The picture was taken by Lim Kim Chye and I reproduce it here with his kind permission.

This bird was identified as a Rusty-breasted Cuckoo on account, I suspect, of the orange extending up to the throat. On Plaintive, the throat and breast are usually grey. One of the key distinguishing features of these two species at all ages is the colour of the eye-ring – greyish or greyish-brown in Plaintive and yellow in Rusty-breasted.

So what colour is the eye-ring of this bird? The answers I got from various respondents were: dull yellow, orange yellow, pinkish and pale grey – quite a variety! In the last post I said that we tend to be particularly bad at judging pinks, oranges and yellows, and this seems to prove my point!

In this montage, I’ve progressively enlarged the eye in the photograph, without doing anything to change the colours. In the last rectangle, I used the ‘colour picker tool’ in Photoshop to pick up the colour of the lightest part of the eye-ring (at the top). So that’s the actual colour of the eye-ring as it appears in this photograph – brown!

Maybe those of us who thought the eye-ring was yellow or orange were looking at the contrast between it and the red eye. Or maybe, since the bird is labelled a Rusty-breasted Cuckoo, we knew the eye-ring ‘should’ be yellow, and were influenced accordingly?

So, the eye-ring does not appear to be yellow. A contradictory bare part detail which does not fit the typical description. What do we do with that?

Look at the whole bird!

I’ve lost count of the number of times I’ve heard or seen people identify a bird based on a single, supposedly diagnostic plumage trait. I’ve done it myself. It’s a recipe for disaster. Don’t do it!

What about the rest of the bird? The grey head and chin grading into the rich peach-orange throat and underparts looks good for Rusty-breasted and not Plaintive. The wings are browner than the head, which is not particularly helpful, since both species share this feature. Ditto, the orangey-yellow feet. The undertail shows broad whitish bars which go across the whole feather, a feature of Plaintive Cuckoo, but not adult Rusty-breasted, which has much smaller whitish notches along the edges of the tail feathers.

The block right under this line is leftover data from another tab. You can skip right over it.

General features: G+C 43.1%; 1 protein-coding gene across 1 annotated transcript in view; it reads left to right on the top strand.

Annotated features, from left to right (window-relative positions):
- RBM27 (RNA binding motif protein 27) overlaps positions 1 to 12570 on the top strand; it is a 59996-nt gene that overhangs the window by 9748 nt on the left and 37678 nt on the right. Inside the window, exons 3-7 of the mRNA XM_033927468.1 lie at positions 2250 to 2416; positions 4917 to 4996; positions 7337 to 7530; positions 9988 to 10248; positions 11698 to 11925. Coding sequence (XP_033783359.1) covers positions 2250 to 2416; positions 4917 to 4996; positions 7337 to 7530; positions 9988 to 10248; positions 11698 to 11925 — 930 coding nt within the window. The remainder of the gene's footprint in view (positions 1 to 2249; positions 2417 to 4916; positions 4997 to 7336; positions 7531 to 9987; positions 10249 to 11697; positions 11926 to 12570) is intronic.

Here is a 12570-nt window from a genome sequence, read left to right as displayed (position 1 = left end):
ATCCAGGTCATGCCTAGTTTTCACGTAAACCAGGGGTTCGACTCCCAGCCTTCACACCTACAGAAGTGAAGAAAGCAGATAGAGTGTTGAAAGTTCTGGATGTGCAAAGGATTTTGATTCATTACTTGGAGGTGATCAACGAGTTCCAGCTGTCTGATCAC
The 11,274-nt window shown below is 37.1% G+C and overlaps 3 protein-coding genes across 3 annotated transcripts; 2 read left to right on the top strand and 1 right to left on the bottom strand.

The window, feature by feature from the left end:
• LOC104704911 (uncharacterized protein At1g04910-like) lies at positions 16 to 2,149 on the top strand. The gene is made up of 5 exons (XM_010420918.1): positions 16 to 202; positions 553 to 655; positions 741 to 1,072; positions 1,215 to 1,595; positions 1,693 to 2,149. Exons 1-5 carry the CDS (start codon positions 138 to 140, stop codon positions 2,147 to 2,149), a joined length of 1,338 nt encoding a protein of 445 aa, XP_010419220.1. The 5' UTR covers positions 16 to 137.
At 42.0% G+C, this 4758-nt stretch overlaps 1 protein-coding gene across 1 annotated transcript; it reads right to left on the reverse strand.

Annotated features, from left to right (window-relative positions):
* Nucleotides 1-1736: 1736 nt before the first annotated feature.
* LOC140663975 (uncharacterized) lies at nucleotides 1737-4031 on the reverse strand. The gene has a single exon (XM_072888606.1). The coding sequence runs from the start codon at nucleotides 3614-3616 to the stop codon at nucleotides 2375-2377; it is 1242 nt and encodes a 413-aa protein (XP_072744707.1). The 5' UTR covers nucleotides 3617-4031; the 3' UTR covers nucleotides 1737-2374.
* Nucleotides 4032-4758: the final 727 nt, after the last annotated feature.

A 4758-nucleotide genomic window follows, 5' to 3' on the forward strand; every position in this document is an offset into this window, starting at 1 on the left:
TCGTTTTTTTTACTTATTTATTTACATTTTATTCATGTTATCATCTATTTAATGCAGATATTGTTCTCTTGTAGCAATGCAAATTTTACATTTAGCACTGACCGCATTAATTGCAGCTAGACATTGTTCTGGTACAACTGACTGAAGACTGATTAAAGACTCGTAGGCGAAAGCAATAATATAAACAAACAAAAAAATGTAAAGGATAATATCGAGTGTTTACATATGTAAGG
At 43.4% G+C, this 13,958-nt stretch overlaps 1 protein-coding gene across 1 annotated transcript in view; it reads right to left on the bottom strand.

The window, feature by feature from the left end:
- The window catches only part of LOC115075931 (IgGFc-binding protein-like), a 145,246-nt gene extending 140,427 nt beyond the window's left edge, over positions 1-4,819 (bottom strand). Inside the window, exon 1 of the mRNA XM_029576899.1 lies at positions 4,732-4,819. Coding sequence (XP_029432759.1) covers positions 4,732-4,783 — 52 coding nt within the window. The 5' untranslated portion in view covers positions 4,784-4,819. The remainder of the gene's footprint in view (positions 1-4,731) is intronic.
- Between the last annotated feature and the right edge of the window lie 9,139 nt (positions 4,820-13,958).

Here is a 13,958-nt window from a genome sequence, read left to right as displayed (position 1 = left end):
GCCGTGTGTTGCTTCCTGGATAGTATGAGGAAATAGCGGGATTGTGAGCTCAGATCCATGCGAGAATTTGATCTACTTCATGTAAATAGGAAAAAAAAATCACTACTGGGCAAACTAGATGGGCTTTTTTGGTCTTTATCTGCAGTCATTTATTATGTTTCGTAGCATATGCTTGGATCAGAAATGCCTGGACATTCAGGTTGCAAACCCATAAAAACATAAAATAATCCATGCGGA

So, despite the anomalous peach-coloured underparts extending up to the chin, this bird must be a Plaintive Cuckoo. My thanks to Ingkayut Sa-ar for pointing this out to me – I can’t say I would have picked it out otherwise.

In general, atypical characteristics in a bird which you think you know the identity of should set off alarm bells. They may be explainable, and your original identification may be right, but it is always worth double-checking and taking a cautious approach.

12. Blind man’s buff…or tawny?

I’m using a series of excellent questions sent by Mike Kilburn as a springboard to explore issues related to writing and submitting descriptions of rarities.

2. One man’s buff is another man’s tawny or brownish, likewise with perceptions of length of bill, tail etc. How to deal with subjective perceptions?

In an earlier post, I suggested that length (of features like bill, legs, primary projection, etc) is best described in comparison to some other feature on the bird. So, for example, on a perched raptor, how far down the tail does the wingtip reach? Half the tail length? A third? Equal to the length of the tail? On a flying raptor, how long is the tail in relation to the width of the wingbase? On a wader, how long is the bill in relation to the distance across the head, or between the bill base and the eye? In making comparison between two unvarying lengths, some measure of objectivity can be obtained.

Foot or leg projection beyond the tail is hard to describe in relation to another part of the bird’s body. But one can make an estimate such as – just the toe tips (as in the Bar-tailed Godwits), half the foot (Asian Dowitcher), and the whole foot (Black-tailed Godwit).

Describing colours is even more challenging than describing length! As Mike suggests, people’s perception of colour varies (Just ask my wife! Her “brown” is my olive green!), and we have limited vocabulary to describe a myriad of subtleties.